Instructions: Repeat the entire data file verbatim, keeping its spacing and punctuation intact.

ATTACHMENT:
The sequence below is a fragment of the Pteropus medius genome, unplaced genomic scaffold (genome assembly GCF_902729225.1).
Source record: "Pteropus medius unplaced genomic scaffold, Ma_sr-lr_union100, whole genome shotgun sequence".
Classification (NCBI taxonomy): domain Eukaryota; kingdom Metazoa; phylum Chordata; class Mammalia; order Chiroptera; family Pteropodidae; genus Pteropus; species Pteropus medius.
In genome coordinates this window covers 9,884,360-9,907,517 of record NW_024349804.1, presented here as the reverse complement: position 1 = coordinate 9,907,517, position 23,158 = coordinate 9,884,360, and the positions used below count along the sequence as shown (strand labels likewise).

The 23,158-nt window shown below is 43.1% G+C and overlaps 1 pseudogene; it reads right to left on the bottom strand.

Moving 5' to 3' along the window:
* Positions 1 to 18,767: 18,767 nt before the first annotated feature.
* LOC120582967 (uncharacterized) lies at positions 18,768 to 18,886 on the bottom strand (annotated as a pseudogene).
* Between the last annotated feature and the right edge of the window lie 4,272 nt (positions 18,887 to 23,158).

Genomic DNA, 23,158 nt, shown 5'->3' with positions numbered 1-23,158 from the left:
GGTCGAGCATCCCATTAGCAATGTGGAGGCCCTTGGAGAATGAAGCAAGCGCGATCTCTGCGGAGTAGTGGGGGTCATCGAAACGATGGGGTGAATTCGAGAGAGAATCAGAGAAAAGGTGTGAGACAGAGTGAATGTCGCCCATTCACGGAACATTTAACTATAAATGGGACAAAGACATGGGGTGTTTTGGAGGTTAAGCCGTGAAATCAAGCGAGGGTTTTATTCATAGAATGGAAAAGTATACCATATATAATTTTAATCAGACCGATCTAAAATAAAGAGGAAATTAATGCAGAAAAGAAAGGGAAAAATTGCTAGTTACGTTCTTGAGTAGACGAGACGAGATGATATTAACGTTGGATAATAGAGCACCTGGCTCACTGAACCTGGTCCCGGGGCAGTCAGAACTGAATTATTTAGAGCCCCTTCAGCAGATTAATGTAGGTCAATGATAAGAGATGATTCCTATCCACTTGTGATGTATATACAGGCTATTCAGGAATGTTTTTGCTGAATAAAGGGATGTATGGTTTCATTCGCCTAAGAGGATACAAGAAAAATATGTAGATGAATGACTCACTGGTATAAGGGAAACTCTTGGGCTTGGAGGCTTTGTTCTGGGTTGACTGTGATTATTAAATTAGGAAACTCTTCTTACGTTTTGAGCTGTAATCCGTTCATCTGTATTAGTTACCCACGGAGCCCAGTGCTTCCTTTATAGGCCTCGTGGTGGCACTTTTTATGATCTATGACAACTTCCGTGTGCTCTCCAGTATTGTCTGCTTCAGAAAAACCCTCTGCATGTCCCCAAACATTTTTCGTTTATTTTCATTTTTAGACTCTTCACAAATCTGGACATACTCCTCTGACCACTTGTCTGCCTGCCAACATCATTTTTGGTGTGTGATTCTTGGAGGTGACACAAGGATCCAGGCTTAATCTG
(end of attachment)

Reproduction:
The sequence below is a fragment of the Pteropus medius genome, unplaced genomic scaffold (genome assembly GCF_902729225.1).
Source record: "Pteropus medius unplaced genomic scaffold, Ma_sr-lr_union100, whole genome shotgun sequence".
Classification (NCBI taxonomy): domain Eukaryota; kingdom Metazoa; phylum Chordata; class Mammalia; order Chiroptera; family Pteropodidae; genus Pteropus; species Pteropus medius.
In genome coordinates this window covers 9,884,360-9,907,517 of record NW_024349804.1, presented here as the reverse complement: position 1 = coordinate 9,907,517, position 23,158 = coordinate 9,884,360, and the positions used below count along the sequence as shown (strand labels likewise).

The 23,158-nt window shown below is 43.1% G+C and overlaps 1 pseudogene; it reads right to left on the bottom strand.

Moving 5' to 3' along the window:
* Positions 1 to 18,767: 18,767 nt before the first annotated feature.
* LOC120582967 (uncharacterized) lies at positions 18,768 to 18,886 on the bottom strand (annotated as a pseudogene).
* Between the last annotated feature and the right edge of the window lie 4,272 nt (positions 18,887 to 23,158).

Genomic DNA, 23,158 nt, shown 5'->3' with positions numbered 1-23,158 from the left:
GGTCGAGCATCCCATTAGCAATGTGGAGGCCCTTGGAGAATGAAGCAAGCGCGATCTCTGCGGAGTAGTGGGGGTCATCGAAACGATGGGGTGAATTCGAGAGAGAATCAGAGAAAAGGTGTGAGACAGAGTGAATGTCGCCCATTCACGGAACATTTAACTATAAATGGGACAAAGACATGGGGTGTTTTGGAGGTTAAGCCGTGAAATCAAGCGAGGGTTTTATTCATAGAATGGAAAAGTATACCATATATAATTTTAATCAGACCGATCTAAAATAAAGAGGAAATTAATGCAGAAAAGAAAGGGAAAAATTGCTAGTTACGTTCTTGAGTAGACGAGACGAGATGATATTAACGTTGGATAATAGAGCACCTGGCTCACTGAACCTGGTCCCGGGGCAGTCAGAACTGAATTATTTAGAGCCCCTTCAGCAGATTAATGTAGGTCAATGATAAGAGATGATTCCTATCCACTTGTGATGTATATACAGGCTATTCAGGAATGTTTTTGCTGAATAAAGGGATGTATGGTTTCATTCGCCTAAGAGGATACAAGAAAAATATGTAGATGAATGACTCACTGGTATAAGGGAAACTCTTGGGCTTGGAGGCTTTGTTCTGGGTTGACTGTGATTATTAAATTAGGAAACTCTTCTTACGTTTTGAGCTGTAATCCGTTCATCTGTATTAGTTACCCACGGAGCCCAGTGCTTCCTTTATAGGCCTCGTGGTGGCACTTTTTATGATCTATGACAACTTCCGTGTGCTCTCCAGTATTGTCTGCTTCAGAAAAACCCTCTGCATGTCCCCAAACATTTTTCGTTTATTTTCATTTTTAGACTCTTCACAAATCTGGACATACTCCTCTGACCACTTGTCTGCCTGCCAACATCATTTTTGGTGTGTGATTCTTGGAGGTGACACAAGGATCCAGGCTTAATCTG